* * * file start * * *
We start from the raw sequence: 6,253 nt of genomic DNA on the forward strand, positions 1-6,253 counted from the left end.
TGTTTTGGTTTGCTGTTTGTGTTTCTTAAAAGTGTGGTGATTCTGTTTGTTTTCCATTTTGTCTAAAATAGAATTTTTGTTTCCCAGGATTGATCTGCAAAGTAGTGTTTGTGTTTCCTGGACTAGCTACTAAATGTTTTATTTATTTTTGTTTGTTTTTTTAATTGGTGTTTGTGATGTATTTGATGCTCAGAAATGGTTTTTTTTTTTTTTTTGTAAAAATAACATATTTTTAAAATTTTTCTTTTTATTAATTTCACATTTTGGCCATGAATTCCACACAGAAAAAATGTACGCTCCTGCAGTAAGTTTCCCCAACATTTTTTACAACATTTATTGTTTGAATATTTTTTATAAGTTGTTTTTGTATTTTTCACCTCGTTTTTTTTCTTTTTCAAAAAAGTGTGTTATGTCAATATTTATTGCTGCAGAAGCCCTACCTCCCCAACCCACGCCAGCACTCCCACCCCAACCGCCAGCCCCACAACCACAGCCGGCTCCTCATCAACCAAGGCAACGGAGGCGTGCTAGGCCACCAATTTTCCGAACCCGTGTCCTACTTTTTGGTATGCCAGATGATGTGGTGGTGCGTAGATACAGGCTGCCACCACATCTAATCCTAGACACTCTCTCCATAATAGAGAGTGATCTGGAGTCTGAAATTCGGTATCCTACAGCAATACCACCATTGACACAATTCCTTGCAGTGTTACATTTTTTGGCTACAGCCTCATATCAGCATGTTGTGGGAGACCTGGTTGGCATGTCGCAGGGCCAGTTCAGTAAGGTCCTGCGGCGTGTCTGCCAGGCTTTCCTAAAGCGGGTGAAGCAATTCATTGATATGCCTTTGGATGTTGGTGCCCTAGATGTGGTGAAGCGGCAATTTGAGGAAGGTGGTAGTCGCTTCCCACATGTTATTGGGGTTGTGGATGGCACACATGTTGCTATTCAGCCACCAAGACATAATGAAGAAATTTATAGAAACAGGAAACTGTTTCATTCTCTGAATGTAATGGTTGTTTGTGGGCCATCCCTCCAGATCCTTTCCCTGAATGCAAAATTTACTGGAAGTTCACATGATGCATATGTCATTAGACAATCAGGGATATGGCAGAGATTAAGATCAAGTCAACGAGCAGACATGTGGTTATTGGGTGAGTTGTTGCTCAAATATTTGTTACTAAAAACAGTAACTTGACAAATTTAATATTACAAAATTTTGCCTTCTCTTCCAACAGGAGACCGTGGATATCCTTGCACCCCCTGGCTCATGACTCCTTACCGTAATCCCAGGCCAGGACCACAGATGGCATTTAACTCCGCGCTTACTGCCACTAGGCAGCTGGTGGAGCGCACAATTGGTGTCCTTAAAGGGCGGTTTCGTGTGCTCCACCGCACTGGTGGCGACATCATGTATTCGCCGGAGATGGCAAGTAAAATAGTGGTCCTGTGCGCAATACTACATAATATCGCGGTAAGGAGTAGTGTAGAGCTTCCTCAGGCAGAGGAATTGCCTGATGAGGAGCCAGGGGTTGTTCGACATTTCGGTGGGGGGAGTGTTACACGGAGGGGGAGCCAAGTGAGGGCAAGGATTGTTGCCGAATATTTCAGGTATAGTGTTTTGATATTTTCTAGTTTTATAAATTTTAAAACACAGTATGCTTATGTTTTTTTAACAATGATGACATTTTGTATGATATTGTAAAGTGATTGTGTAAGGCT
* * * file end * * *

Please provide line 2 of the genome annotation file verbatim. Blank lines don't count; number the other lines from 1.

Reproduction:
TGTTTTGGTTTGCTGTTTGTGTTTCTTAAAAGTGTGGTGATTCTGTTTGTTTTCCATTTTGTCTAAAATAGAATTTTTGTTTCCCAGGATTGATCTGCAAAGTAGTGTTTGTGTTTCCTGGACTAGCTACTAAATGTTTTATTTATTTTTGTTTGTTTTTTTAATTGGTGTTTGTGATGTATTTGATGCTCAGAAATGGTTTTTTTTTTTTTTTTGTAAAAATAACATATTTTTAAAATTTTTCTTTTTATTAATTTCACATTTTGGCCATGAATTCCACACAGAAAAAATGTACGCTCCTGCAGTAAGTTTCCCCAACATTTTTTACAACATTTATTGTTTGAATATTTTTTATAAGTTGTTTTTGTATTTTTCACCTCGTTTTTTTTCTTTTTCAAAAAAGTGTGTTATGTCAATATTTATTGCTGCAGAAGCCCTACCTCCCCAACCCACGCCAGCACTCCCACCCCAACCGCCAGCCCCACAACCACAGCCGGCTCCTCATCAACCAAGGCAACGGAGGCGTGCTAGGCCACCAATTTTCCGAACCCGTGTCCTACTTTTTGGTATGCCAGATGATGTGGTGGTGCGTAGATACAGGCTGCCACCACATCTAATCCTAGACACTCTCTCCATAATAGAGAGTGATCTGGAGTCTGAAATTCGGTATCCTACAGCAATACCACCATTGACACAATTCCTTGCAGTGTTACATTTTTTGGCTACAGCCTCATATCAGCATGTTGTGGGAGACCTGGTTGGCATGTCGCAGGGCCAGTTCAGTAAGGTCCTGCGGCGTGTCTGCCAGGCTTTCCTAAAGCGGGTGAAGCAATTCATTGATATGCCTTTGGATGTTGGTGCCCTAGATGTGGTGAAGCGGCAATTTGAGGAAGGTGGTAGTCGCTTCCCACATGTTATTGGGGTTGTGGATGGCACACATGTTGCTATTCAGCCACCAAGACATAATGAAGAAATTTATAGAAACAGGAAACTGTTTCATTCTCTGAATGTAATGGTTGTTTGTGGGCCATCCCTCCAGATCCTTTCCCTGAATGCAAAATTTACTGGAAGTTCACATGATGCATATGTCATTAGACAATCAGGGATATGGCAGAGATTAAGATCAAGTCAACGAGCAGACATGTGGTTATTGGGTGAGTTGTTGCTCAAATATTTGTTACTAAAAACAGTAACTTGACAAATTTAATATTACAAAATTTTGCCTTCTCTTCCAACAGGAGACCGTGGATATCCTTGCACCCCCTGGCTCATGACTCCTTACCGTAATCCCAGGCCAGGACCACAGATGGCATTTAACTCCGCGCTTACTGCCACTAGGCAGCTGGTGGAGCGCACAATTGGTGTCCTTAAAGGGCGGTTTCGTGTGCTCCACCGCACTGGTGGCGACATCATGTATTCGCCGGAGATGGCAAGTAAAATAGTGGTCCTGTGCGCAATACTACATAATATCGCGGTAAGGAGTAGTGTAGAGCTTCCTCAGGCAGAGGAATTGCCTGATGAGGAGCCAGGGGTTGTTCGACATTTCGGTGGGGGGAGTGTTACACGGAGGGGGAGCCAAGTGAGGGCAAGGATTGTTGCCGAATATTTCAGGTATAGTGTTTTGATATTTTCTAGTTTTATAAATTTTAAAACACAGTATGCTTATGTTTTTTTAACAATGATGACATTTTGTATGATATTGTAAAGTGATTGTGTAAGGCT